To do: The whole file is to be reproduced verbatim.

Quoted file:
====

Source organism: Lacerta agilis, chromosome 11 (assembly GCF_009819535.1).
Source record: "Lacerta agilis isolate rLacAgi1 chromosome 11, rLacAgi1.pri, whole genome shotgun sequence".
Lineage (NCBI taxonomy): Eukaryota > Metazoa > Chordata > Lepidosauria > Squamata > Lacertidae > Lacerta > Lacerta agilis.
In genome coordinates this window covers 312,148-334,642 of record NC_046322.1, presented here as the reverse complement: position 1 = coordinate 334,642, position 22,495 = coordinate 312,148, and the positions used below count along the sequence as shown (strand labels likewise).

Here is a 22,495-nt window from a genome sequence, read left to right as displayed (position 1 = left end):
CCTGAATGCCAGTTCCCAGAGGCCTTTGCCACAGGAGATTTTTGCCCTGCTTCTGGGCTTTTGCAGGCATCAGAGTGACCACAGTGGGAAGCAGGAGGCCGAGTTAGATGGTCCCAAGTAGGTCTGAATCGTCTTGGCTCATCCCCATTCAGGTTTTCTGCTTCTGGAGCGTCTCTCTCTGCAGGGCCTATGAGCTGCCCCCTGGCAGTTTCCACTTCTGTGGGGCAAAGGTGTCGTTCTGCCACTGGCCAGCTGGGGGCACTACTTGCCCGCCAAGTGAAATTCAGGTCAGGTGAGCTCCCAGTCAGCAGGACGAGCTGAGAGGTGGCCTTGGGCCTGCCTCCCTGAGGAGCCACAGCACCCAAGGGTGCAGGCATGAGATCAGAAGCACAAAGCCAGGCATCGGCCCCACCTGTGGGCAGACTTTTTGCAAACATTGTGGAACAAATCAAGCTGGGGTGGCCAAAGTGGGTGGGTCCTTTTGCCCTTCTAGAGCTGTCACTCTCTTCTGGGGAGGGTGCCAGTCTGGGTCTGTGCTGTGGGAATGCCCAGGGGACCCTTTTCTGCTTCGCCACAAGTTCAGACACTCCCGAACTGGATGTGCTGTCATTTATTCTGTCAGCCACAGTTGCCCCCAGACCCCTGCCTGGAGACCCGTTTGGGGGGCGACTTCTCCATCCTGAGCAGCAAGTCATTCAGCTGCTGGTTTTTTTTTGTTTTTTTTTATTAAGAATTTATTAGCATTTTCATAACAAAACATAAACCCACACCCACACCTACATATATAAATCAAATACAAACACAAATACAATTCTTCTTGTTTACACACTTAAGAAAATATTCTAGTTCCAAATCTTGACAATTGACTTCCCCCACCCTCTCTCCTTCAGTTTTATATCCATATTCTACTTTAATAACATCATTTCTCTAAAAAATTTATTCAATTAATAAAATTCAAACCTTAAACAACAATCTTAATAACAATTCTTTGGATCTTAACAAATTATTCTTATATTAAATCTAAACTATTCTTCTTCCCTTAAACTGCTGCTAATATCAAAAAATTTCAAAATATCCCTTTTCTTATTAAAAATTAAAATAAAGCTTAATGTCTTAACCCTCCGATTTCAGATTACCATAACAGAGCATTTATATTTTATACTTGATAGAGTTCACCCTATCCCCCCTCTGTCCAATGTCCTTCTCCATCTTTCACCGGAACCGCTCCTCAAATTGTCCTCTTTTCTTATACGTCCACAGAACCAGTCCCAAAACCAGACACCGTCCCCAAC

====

Source organism: Lacerta agilis, chromosome 11 (assembly GCF_009819535.1).
Source record: "Lacerta agilis isolate rLacAgi1 chromosome 11, rLacAgi1.pri, whole genome shotgun sequence".
Lineage (NCBI taxonomy): Eukaryota > Metazoa > Chordata > Lepidosauria > Squamata > Lacertidae > Lacerta > Lacerta agilis.
In genome coordinates this window covers 312,148-334,642 of record NC_046322.1, presented here as the reverse complement: position 1 = coordinate 334,642, position 22,495 = coordinate 312,148, and the positions used below count along the sequence as shown (strand labels likewise).

Here is a 22,495-nt window from a genome sequence, read left to right as displayed (position 1 = left end):
CCTGAATGCCAGTTCCCAGAGGCCTTTGCCACAGGAGATTTTTGCCCTGCTTCTGGGCTTTTGCAGGCATCAGAGTGACCACAGTGGGAAGCAGGAGGCCGAGTTAGATGGTCCCAAGTAGGTCTGAATCGTCTTGGCTCATCCCCATTCAGGTTTTCTGCTTCTGGAGCGTCTCTCTCTGCAGGGCCTATGAGCTGCCCCCTGGCAGTTTCCACTTCTGTGGGGCAAAGGTGTCGTTCTGCCACTGGCCAGCTGGGGGCACTACTTGCCCGCCAAGTGAAATTCAGGTCAGGTGAGCTCCCAGTCAGCAGGACGAGCTGAGAGGTGGCCTTGGGCCTGCCTCCCTGAGGAGCCACAGCACCCAAGGGTGCAGGCATGAGATCAGAAGCACAAAGCCAGGCATCGGCCCCACCTGTGGGCAGACTTTTTGCAAACATTGTGGAACAAATCAAGCTGGGGTGGCCAAAGTGGGTGGGTCCTTTTGCCCTTCTAGAGCTGTCACTCTCTTCTGGGGAGGGTGCCAGTCTGGGTCTGTGCTGTGGGAATGCCCAGGGGACCCTTTTCTGCTTCGCCACAAGTTCAGACACTCCCGAACTGGATGTGCTGTCATTTATTCTGTCAGCCACAGTTGCCCCCAGACCCCTGCCTGGAGACCCGTTTGGGGGGCGACTTCTCCATCCTGAGCAGCAAGTCATTCAGCTGCTGGTTTTTTTTTGTTTTTTTTTATTAAGAATTTATTAGCATTTTCATAACAAAACATAAACCCACACCCACACCTACATATATAAATCAAATACAAACACAAATACAATTCTTCTTGTTTACACACTTAAGAAAATATTCTAGTTCCAAATCTTGACAATTGACTTCCCCCACCCTCTCTCCTTCAGTTTTATATCCATATTCTACTTTAATAACATCATTTCTCTAAAAAATTTATTCAATTAATAAAATTCAAACCTTAAACAACAATCTTAATAACAATTCTTTGGATCTTAACAAATTATTCTTATATTAAATCTAAACTATTCTTCTTCCCTTAAACTGCTGCTAATATCAAAAAATTTCAAAATATCCCTTTTCTTATTAAAAATTAAAATAAAGCTTAATGTCTTAACCCTCCGATTTCAGATTACCATAACAGAGCATTTATATTTTATACTTGATAGAGTTCACCCTATCCCCCCTCTGTCCAATGTCCTTCTCCATCTTTCACCGGAACCGCTCCTCAAATTGTCCTCTTTTCTTATACGTCCACAGAACCAGTCCCAAAACCAGACACCGTCCCCAAC